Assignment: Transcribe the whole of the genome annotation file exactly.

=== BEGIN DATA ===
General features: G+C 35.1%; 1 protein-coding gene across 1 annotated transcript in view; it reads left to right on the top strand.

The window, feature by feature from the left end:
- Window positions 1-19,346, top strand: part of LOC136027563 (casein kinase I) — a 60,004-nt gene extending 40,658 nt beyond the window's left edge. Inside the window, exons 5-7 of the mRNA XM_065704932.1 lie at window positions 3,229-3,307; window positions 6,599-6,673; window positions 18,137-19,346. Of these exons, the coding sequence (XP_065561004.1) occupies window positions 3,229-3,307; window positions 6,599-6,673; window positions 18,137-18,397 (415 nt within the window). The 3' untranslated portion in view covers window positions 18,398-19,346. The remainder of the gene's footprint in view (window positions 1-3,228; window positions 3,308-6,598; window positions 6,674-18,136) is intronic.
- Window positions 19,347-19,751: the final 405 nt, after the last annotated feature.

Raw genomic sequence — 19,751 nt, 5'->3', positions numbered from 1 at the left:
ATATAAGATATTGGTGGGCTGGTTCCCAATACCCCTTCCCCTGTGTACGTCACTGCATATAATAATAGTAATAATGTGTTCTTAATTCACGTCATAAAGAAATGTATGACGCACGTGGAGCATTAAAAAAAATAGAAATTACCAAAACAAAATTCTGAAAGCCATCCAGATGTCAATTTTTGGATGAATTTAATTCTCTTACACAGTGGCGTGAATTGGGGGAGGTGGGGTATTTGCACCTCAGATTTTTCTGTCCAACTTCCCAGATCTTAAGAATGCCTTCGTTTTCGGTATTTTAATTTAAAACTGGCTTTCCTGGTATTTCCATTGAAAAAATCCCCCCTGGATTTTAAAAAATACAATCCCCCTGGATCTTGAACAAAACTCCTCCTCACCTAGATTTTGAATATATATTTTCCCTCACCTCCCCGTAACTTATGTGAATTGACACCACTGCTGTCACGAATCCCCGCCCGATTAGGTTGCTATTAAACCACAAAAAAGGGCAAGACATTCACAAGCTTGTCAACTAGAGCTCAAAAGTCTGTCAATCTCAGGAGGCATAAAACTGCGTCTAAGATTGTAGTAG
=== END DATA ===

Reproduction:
General features: G+C 35.1%; 1 protein-coding gene across 1 annotated transcript in view; it reads left to right on the top strand.

The window, feature by feature from the left end:
- Window positions 1-19,346, top strand: part of LOC136027563 (casein kinase I) — a 60,004-nt gene extending 40,658 nt beyond the window's left edge. Inside the window, exons 5-7 of the mRNA XM_065704932.1 lie at window positions 3,229-3,307; window positions 6,599-6,673; window positions 18,137-19,346. Of these exons, the coding sequence (XP_065561004.1) occupies window positions 3,229-3,307; window positions 6,599-6,673; window positions 18,137-18,397 (415 nt within the window). The 3' untranslated portion in view covers window positions 18,398-19,346. The remainder of the gene's footprint in view (window positions 1-3,228; window positions 3,308-6,598; window positions 6,674-18,136) is intronic.
- Window positions 19,347-19,751: the final 405 nt, after the last annotated feature.

Raw genomic sequence — 19,751 nt, 5'->3', positions numbered from 1 at the left:
ATATAAGATATTGGTGGGCTGGTTCCCAATACCCCTTCCCCTGTGTACGTCACTGCATATAATAATAGTAATAATGTGTTCTTAATTCACGTCATAAAGAAATGTATGACGCACGTGGAGCATTAAAAAAAATAGAAATTACCAAAACAAAATTCTGAAAGCCATCCAGATGTCAATTTTTGGATGAATTTAATTCTCTTACACAGTGGCGTGAATTGGGGGAGGTGGGGTATTTGCACCTCAGATTTTTCTGTCCAACTTCCCAGATCTTAAGAATGCCTTCGTTTTCGGTATTTTAATTTAAAACTGGCTTTCCTGGTATTTCCATTGAAAAAATCCCCCCTGGATTTTAAAAAATACAATCCCCCTGGATCTTGAACAAAACTCCTCCTCACCTAGATTTTGAATATATATTTTCCCTCACCTCCCCGTAACTTATGTGAATTGACACCACTGCTGTCACGAATCCCCGCCCGATTAGGTTGCTATTAAACCACAAAAAAGGGCAAGACATTCACAAGCTTGTCAACTAGAGCTCAAAAGTCTGTCAATCTCAGGAGGCATAAAACTGCGTCTAAGATTGTAGTAG